Crazy Quilting

comments (2) June 30th, 2008     

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MaryRay Mary Ray, contributor
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The bag I made in a class taught by Barbara Randle, a designer and teacher from Birmingham, AL, is always a showstopper—fun to make and fun to wear!

The bag I made in a class taught by Barbara Randle, a designer and teacher from Birmingham, AL, is always a showstopper—fun to make and fun to wear!

Photo: Mary Ray

Crazy quilting is a technique that involves sewing irregularly shaped pieces of fabric to a foundation block to create a patchwork design. It’s not really quilting at all, in the technical sense, because there’s usually no batting involved. And a true crazy quilt is heavily embellished with embroidery stitches. This process dates back to the Victorian era when it was the rage, although many people thought it was an extravagant pursuit because crazy quilted pieces were merely decorative and not at all useful—mostly because of the “fancy” fabrics used to create them, like silks and velvets. And since they lacked a warm layer of batting, they weren’t very functional as bed covers. You can read more about the history of this technique at Quilter's Muse and Women Folk.

But there’s lots of crazy quilting going on today, and two of my favorite friends who have made the technique their own are Alice Kolb and Barbara Randle. Both Alice and Barbara have written books and articles on the subject. You can check out one of Alice’s articles that was featured in Threads magazine and is also online. And you can find Barbara’s books and kits on her website. She’s designed purse patterns for Vogue Patterns as well. I took a class from Barbara at her lovely studio in Birmingham, AL, and made a great bag from one of her designs. I was able to make it my own with personal fabric and stitch choices—it was fun to make and fun to wear!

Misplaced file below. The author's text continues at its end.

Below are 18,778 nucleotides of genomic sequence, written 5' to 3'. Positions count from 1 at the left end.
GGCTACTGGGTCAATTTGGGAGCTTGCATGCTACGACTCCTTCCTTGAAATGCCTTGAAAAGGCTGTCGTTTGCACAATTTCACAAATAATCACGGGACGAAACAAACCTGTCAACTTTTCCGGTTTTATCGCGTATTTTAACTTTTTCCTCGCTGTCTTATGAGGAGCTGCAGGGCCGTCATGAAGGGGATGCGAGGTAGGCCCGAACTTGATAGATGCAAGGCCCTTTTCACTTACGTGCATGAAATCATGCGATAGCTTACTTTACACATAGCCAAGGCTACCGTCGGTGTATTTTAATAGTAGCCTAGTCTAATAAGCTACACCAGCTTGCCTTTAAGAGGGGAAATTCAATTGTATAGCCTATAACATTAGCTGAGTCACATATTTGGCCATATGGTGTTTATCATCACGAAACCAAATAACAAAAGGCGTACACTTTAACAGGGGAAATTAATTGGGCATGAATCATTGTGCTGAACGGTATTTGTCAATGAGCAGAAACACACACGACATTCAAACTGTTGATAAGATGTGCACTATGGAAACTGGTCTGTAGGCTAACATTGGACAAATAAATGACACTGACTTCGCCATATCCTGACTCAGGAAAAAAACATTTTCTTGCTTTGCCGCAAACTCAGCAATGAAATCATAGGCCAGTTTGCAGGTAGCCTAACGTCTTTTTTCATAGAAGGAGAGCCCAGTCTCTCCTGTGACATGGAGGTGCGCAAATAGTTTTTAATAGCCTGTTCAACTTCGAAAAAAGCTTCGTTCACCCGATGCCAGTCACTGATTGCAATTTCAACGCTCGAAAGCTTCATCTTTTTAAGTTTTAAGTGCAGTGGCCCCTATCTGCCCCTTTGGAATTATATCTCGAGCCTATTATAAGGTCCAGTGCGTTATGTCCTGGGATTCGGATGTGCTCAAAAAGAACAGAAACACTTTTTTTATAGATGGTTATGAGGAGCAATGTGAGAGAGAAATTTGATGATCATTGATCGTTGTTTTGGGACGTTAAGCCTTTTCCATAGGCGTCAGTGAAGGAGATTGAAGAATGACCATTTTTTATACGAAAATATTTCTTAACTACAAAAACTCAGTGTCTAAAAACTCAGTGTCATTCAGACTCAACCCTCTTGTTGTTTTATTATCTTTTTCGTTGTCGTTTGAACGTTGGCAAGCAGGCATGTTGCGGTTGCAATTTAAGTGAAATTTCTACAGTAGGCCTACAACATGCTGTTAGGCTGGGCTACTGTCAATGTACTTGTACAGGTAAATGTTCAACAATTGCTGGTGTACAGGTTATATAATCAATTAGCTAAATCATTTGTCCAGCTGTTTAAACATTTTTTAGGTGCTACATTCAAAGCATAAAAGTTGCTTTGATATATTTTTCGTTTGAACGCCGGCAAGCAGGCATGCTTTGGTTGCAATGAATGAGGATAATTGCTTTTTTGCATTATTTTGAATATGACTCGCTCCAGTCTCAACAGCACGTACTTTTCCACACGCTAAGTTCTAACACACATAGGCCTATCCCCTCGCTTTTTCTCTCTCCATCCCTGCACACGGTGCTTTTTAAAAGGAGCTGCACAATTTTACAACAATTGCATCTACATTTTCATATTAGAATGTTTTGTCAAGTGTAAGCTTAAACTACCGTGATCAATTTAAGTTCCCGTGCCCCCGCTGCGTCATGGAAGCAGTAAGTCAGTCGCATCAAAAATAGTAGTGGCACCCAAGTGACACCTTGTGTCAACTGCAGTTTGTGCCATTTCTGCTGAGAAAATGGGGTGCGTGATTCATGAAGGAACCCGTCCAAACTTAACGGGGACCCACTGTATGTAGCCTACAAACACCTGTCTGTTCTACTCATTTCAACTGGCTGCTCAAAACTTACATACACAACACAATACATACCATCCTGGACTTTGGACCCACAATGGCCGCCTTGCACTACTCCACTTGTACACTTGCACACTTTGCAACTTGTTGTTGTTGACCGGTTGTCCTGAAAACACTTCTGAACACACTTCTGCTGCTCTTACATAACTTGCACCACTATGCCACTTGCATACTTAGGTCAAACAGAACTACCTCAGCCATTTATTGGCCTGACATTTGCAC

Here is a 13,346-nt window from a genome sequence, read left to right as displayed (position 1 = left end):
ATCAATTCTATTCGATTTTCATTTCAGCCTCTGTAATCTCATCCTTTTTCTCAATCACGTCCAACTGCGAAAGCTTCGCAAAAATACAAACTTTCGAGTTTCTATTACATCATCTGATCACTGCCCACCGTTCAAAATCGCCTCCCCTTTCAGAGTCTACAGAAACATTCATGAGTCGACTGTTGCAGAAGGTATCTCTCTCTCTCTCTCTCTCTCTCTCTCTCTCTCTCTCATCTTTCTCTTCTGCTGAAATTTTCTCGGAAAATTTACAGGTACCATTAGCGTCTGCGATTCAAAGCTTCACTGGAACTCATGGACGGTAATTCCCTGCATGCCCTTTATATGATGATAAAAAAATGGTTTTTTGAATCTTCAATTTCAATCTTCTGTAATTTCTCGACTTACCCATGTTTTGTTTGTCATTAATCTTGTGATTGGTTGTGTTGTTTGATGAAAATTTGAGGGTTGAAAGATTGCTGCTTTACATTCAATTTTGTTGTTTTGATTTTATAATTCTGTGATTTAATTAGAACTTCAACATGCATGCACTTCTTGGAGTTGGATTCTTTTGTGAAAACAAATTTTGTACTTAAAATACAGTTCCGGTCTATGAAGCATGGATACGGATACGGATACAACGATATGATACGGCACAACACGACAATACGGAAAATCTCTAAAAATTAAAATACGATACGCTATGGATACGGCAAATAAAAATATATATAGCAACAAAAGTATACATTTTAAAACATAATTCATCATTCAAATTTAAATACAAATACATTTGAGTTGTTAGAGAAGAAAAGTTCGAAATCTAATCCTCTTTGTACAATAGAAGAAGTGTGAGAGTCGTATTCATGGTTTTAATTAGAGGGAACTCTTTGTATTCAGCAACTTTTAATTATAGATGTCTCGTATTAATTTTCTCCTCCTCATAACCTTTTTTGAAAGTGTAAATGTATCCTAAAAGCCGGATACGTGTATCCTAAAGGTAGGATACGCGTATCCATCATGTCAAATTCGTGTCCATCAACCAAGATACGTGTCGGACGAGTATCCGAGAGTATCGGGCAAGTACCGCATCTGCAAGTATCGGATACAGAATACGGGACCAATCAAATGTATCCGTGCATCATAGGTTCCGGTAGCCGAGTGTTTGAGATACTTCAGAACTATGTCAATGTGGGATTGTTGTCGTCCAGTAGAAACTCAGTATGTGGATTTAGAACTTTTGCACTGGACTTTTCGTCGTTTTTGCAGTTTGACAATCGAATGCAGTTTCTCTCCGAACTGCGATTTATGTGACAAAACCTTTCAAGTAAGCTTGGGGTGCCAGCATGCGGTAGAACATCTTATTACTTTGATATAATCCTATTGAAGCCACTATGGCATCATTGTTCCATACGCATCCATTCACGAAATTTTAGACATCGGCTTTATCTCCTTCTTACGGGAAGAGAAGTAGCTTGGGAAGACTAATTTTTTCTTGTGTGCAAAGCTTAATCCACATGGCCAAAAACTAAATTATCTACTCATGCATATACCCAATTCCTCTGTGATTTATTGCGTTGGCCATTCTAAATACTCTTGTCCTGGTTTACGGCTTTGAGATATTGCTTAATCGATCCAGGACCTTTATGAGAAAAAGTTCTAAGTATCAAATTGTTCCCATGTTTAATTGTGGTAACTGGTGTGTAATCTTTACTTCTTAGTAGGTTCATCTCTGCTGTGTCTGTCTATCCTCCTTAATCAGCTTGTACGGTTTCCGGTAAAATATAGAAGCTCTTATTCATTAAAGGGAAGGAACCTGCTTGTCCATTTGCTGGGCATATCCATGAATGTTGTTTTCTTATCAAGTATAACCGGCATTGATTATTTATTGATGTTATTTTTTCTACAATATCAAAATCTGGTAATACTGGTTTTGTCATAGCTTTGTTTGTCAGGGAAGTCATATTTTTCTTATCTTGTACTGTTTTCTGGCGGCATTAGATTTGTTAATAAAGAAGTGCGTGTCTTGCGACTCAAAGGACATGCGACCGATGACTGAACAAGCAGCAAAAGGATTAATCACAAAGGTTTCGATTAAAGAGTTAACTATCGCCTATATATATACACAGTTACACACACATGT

A lot of crazy patchwork is done by machine today, as well as the embroidery. This is a great way to try out all those decorative stitches that are on your sewing machine (the ones you never thought you’d use), but if you’re partial to hand-embroidery stitches, you must get acquainted with the work of Judith Baker Montano, who literally wrote the book on the subject. Actually, she’s written several, but my favorite is a great little handbook called Elegant Stitches that gives you the basics plus lots of design ideas and inspiration.

posted in: embroidery

Comments (2)

Jennifer_Nelson writes: What a beautiful bag! This is definitely inspiring me to learn how to sew.
Posted: 1:47 pm on June 30th
sundayz_crayonz writes: this is absolutely beautiful...!! such a labor of luv, showing busy hands, happy heart....!!!
Posted: 6:56 am on June 30th
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